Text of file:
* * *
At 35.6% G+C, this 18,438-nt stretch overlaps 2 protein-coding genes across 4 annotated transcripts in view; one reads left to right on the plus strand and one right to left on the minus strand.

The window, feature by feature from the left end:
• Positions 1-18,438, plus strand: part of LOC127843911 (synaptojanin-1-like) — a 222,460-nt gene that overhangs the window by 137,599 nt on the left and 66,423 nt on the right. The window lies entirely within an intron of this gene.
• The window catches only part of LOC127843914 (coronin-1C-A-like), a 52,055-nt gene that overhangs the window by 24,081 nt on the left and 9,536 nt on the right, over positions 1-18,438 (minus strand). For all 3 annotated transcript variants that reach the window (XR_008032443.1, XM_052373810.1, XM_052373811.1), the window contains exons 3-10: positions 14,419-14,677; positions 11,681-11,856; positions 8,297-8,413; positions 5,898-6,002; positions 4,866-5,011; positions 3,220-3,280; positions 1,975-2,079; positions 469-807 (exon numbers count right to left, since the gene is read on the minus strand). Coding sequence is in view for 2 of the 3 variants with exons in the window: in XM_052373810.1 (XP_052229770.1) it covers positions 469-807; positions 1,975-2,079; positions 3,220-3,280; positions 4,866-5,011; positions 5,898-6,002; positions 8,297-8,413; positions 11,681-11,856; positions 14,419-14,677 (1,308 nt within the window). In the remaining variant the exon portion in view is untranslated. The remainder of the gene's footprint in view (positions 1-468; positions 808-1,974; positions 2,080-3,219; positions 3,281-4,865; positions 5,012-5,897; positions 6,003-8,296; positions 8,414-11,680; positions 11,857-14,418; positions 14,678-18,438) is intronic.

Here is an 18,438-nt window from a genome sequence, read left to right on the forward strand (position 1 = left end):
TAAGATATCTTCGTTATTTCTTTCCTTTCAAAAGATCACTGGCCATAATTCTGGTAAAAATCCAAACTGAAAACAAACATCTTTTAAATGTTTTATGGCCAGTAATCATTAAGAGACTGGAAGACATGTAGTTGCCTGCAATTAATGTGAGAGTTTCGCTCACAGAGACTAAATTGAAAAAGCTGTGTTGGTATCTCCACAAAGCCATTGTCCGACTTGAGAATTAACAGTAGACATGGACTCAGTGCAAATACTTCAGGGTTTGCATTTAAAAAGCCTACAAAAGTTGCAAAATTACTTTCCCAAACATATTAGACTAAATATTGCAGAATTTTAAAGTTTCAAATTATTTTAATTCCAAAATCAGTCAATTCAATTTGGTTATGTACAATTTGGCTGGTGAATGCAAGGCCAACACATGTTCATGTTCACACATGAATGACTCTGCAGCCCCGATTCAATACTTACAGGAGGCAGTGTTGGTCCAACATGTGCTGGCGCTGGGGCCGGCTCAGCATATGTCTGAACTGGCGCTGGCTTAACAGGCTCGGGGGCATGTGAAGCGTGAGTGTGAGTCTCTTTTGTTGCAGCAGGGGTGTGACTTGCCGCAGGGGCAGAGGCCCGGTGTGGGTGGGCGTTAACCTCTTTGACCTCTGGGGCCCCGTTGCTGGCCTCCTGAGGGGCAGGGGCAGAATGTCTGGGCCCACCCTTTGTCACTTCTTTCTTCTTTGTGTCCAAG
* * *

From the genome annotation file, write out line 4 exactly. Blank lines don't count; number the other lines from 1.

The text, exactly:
• The window catches only part of LOC127843914 (coronin-1C-A-like), a 52,055-nt gene that overhangs the window by 24,081 nt on the left and 9,536 nt on the right, over positions 1-18,438 (minus strand). For all 3 annotated transcript variants that reach the window (XR_008032443.1, XM_052373810.1, XM_052373811.1), the window contains exons 3-10: positions 14,419-14,677; positions 11,681-11,856; positions 8,297-8,413; positions 5,898-6,002; positions 4,866-5,011; positions 3,220-3,280; positions 1,975-2,079; positions 469-807 (exon numbers count right to left, since the gene is read on the minus strand). Coding sequence is in view for 2 of the 3 variants with exons in the window: in XM_052373810.1 (XP_052229770.1) it covers positions 469-807; positions 1,975-2,079; positions 3,220-3,280; positions 4,866-5,011; positions 5,898-6,002; positions 8,297-8,413; positions 11,681-11,856; positions 14,419-14,677 (1,308 nt within the window). In the remaining variant the exon portion in view is untranslated. The remainder of the gene's footprint in view (positions 1-468; positions 808-1,974; positions 2,080-3,219; positions 3,281-4,865; positions 5,012-5,897; positions 6,003-8,296; positions 8,414-11,680; positions 11,857-14,418; positions 14,678-18,438) is intronic.